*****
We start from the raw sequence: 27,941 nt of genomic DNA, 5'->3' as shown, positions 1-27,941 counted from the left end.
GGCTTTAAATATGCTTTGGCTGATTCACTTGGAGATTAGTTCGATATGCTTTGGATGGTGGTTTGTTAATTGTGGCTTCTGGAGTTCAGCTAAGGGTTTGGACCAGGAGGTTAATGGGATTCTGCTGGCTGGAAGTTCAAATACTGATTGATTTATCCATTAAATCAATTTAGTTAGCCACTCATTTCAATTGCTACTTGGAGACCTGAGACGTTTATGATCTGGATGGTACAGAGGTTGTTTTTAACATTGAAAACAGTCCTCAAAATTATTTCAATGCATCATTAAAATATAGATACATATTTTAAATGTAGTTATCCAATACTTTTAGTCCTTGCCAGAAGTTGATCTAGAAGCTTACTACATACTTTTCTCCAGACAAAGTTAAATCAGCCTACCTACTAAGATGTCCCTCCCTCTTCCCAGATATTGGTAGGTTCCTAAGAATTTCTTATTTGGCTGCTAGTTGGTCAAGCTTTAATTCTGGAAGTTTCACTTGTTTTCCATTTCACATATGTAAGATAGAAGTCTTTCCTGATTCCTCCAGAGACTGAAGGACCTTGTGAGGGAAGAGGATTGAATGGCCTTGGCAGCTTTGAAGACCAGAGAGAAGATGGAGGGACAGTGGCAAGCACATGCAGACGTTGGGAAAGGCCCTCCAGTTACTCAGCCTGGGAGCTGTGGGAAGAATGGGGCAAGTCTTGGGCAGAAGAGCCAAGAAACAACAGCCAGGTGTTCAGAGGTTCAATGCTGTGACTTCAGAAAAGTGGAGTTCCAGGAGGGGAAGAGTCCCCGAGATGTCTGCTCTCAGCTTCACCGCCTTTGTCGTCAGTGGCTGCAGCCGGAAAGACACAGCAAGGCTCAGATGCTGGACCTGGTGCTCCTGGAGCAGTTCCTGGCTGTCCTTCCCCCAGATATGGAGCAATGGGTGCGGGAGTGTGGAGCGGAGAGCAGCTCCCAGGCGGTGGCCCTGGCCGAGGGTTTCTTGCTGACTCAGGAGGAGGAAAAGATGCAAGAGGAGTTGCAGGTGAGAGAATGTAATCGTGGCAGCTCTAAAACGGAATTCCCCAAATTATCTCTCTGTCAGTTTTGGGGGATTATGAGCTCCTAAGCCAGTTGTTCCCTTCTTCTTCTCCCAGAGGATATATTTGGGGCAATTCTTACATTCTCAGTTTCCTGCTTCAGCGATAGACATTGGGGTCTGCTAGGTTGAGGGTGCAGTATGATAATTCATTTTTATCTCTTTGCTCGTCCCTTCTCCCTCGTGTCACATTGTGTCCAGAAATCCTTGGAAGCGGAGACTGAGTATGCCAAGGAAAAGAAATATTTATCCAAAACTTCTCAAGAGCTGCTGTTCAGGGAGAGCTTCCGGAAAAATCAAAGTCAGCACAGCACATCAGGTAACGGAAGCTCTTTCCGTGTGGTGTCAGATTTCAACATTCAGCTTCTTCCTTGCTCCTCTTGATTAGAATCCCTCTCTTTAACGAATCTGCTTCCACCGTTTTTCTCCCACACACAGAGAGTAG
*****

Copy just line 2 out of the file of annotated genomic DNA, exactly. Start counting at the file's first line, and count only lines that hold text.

GGCTTTAAATATGCTTTGGCTGATTCACTTGGAGATTAGTTCGATATGCTTTGGATGGTGGTTTGTTAATTGTGGCTTCTGGAGTTCAGCTAAGGGTTTGGACCAGGAGGTTAATGGGATTCTGCTGGCTGGAAGTTCAAATACTGATTGATTTATCCATTAAATCAATTTAGTTAGCCACTCATTTCAATTGCTACTTGGAGACCTGAGACGTTTATGATCTGGATGGTACAGAGGTTGTTTTTAACATTGAAAACAGTCCTCAAAATTATTTCAATGCATCATTAAAATATAGATACATATTTTAAATGTAGTTATCCAATACTTTTAGTCCTTGCCAGAAGTTGATCTAGAAGCTTACTACATACTTTTCTCCAGACAAAGTTAAATCAGCCTACCTACTAAGATGTCCCTCCCTCTTCCCAGATATTGGTAGGTTCCTAAGAATTTCTTATTTGGCTGCTAGTTGGTCAAGCTTTAATTCTGGAAGTTTCACTTGTTTTCCATTTCACATATGTAAGATAGAAGTCTTTCCTGATTCCTCCAGAGACTGAAGGACCTTGTGAGGGAAGAGGATTGAATGGCCTTGGCAGCTTTGAAGACCAGAGAGAAGATGGAGGGACAGTGGCAAGCACATGCAGACGTTGGGAAAGGCCCTCCAGTTACTCAGCCTGGGAGCTGTGGGAAGAATGGGGCAAGTCTTGGGCAGAAGAGCCAAGAAACAACAGCCAGGTGTTCAGAGGTTCAATGCTGTGACTTCAGAAAAGTGGAGTTCCAGGAGGGGAAGAGTCCCCGAGATGTCTGCTCTCAGCTTCACCGCCTTTGTCGTCAGTGGCTGCAGCCGGAAAGACACAGCAAGGCTCAGATGCTGGACCTGGTGCTCCTGGAGCAGTTCCTGGCTGTCCTTCCCCCAGATATGGAGCAATGGGTGCGGGAGTGTGGAGCGGAGAGCAGCTCCCAGGCGGTGGCCCTGGCCGAGGGTTTCTTGCTGACTCAGGAGGAGGAAAAGATGCAAGAGGAGTTGCAGGTGAGAGAATGTAATCGTGGCAGCTCTAAAACGGAATTCCCCAAATTATCTCTCTGTCAGTTTTGGGGGATTATGAGCTCCTAAGCCAGTTGTTCCCTTCTTCTTCTCCCAGAGGATATATTTGGGGCAATTCTTACATTCTCAGTTTCCTGCTTCAGCGATAGACATTGGGGTCTGCTAGGTTGAGGGTGCAGTATGATAATTCATTTTTATCTCTTTGCTCGTCCCTTCTCCCTCGTGTCACATTGTGTCCAGAAATCCTTGGAAGCGGAGACTGAGTATGCCAAGGAAAAGAAATATTTATCCAAAACTTCTCAAGAGCTGCTGTTCAGGGAGAGCTTCCGGAAAAATCAAAGTCAGCACAGCACATCAGGTAACGGAAGCTCTTTCCGTGTGGTGTCAGATTTCAACATTCAGCTTCTTCCTTGCTCCTCTTGATTAGAATCCCTCTCTTTAACGAATCTGCTTCCACCGTTTTTCTCCCACACACAGAGAGTAG